Hypertension is one of the most widespread chronic diseases in the world: nearly a quarter of adults globally suffer from high blood pressure, including half of adults in the US. It’s called the “silent killer” because there are usually no symptoms, and it is deadly. In 2021 alone, hypertension caused or contributed to over 691,000 deaths in the US, according to the CDC.
But it does not have to be this way. Hypertension is very treatable — diet, physical activity, breathing exercises, and medication can all help keep it under control and limit the damage to your heart and blood vessels. But tracking your blood pressure is crucial for diagnosing and properly managing it. In the most serious cases, patients’ blood pressure must be monitored as frequently as possible to prevent pressure from reaching dangerous levels.
Hypertension is called the “silent killer” because there are usually no symptoms, and it is deadly.
This is extremely challenging to do throughout the day, outside of a hospital where patients are stuck in bed. But a new generation of wearable devices, already available in Europe, may be about to revolutionize how we study, monitor, and treat the disease.
The challenge: Many people suffering from hypertension are all too familiar with the struggle researchers face with creating accurate, comfortable techniques for regularly monitoring blood pressure.
So far, doctors have largely relied on inflating cuffs, which momentarily restrict blood flow to the arm. This procedure tends to be pretty disruptive to patients’ everyday lives if it needs to be carried out regularly. Patients need to stop, sit still, wait a few moments, and position the arm and cuff correctly.
Light-based monitoring: Recently, researchers have begun to explore a promising possible alternative to inflating cuffs, based on a technique named “photoplethysmography” (PPG). The approach depends on the fact that our blood absorbs varying amounts of light, depending on its volume and oxygen levels.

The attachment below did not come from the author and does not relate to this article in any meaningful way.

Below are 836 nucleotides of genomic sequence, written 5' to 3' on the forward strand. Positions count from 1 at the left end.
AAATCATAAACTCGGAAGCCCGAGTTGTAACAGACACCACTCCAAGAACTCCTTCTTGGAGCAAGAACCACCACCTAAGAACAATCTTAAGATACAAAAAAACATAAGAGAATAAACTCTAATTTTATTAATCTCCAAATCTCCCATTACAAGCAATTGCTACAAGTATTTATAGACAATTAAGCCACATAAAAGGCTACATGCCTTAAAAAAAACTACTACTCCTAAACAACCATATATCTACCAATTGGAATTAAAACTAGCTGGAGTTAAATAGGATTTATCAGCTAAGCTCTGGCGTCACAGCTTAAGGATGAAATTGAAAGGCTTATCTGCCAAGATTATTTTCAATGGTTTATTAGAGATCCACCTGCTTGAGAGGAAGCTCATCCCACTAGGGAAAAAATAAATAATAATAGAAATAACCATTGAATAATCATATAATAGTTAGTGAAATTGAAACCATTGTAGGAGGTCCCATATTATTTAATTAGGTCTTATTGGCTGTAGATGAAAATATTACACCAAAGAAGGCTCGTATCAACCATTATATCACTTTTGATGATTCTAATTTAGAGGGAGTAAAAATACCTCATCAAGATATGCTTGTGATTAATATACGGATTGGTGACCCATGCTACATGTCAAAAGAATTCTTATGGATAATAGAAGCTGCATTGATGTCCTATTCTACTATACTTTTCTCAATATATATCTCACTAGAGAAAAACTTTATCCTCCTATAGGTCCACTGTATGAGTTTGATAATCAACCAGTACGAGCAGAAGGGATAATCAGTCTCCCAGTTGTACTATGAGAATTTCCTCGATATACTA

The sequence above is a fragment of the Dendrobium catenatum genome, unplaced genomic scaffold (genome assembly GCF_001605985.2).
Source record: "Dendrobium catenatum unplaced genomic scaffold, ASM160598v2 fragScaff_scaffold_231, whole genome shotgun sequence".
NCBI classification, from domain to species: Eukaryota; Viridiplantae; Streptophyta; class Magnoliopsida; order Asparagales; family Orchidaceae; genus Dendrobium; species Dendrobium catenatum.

Wearable devices, like the Apple Watch, currently use similar techniques to measure heart rate and blood oxygen. But it could also reveal information about blood pressure.
By shining a light into the skin, then detecting the brightness of light reflected from the blood vessels inside, a PPG monitor worn by a patient could pick up on changes in their blood vessels, which can indicate blood pressure is reaching dangerous levels.
Introducing Aktiia: One company in Switzerland has now released a device which can do all of this on a comfortable, lightweight bracelet, embedded with an LED and light sensor. After a patient’s normal blood pressure is calibrated using an inflatable cuff, their bracelet can transform PPG signals gathered by the bracelet into accurate blood pressure estimates.
This data is then displayed in a user-friendly smartphone app via a Bluetooth connection, and can be stored on the bracelet for 30 days. The information can also be stored on Aktiia’s cloud server, where it can be easily accessed by patients and doctors.
Aktiia’s device can last for 2 weeks when fully charged, and can even be worn at night to gather data 24/7. The only requirement to maintain the monitor’s accuracy is to recalibrate once a month with an inflatable cuff.
Road to rollout: Over a series of recent studies, Aktiia has tested its monitor on hundreds of participants, with promising early results. Their studies have found that it’s accurate across a wide range of blood pressures, agreeing well with traditional cuff measurements. Importantly, it maintains its accuracy across a diverse array of participants, including wearers with darker skin, which absorbs more light and could potentially make PPG work differently.
Aktiia now plans to expand its rollout to North America as soon as possible.
The monitor still has some drawbacks. Since it can only take accurate measurements when the wearer isn’t moving, it can’t offer accurate information when they are exercising, or when they are feeling anxious or upset. Since the bracelet has only been tested on a limited number of people so far, more testing will be needed to confirm its reliability over more traditional methods.
Yet if the progress Aktiia has seen so far continues, the company hopes their device will ultimately improve the health and quality of life for millions of people globally.
Available in Europe at a cost of just over $250, Aktiia now plans to expand its rollout to North America as soon as possible. Further improvements to their design could even see the bracelet’s LED and light sensor integrated with smartwatches, making the monitor even more discrete and convenient.
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